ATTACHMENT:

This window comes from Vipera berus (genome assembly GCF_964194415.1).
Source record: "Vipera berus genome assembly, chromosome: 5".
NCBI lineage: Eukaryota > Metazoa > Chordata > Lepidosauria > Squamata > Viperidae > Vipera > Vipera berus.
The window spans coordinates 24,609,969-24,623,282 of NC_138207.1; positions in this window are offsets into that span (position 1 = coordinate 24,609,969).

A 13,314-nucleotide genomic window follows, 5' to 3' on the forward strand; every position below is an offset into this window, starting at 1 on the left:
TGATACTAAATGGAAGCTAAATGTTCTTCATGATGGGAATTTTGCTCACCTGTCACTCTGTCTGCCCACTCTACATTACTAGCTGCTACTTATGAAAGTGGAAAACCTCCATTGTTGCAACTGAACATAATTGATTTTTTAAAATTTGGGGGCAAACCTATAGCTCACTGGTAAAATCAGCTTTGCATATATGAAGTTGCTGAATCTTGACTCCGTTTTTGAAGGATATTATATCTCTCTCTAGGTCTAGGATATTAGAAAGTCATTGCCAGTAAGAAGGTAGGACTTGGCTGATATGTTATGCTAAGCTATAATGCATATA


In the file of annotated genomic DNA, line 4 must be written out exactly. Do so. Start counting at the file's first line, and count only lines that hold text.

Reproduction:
The window spans coordinates 24,609,969-24,623,282 of NC_138207.1; positions in this window are offsets into that span (position 1 = coordinate 24,609,969).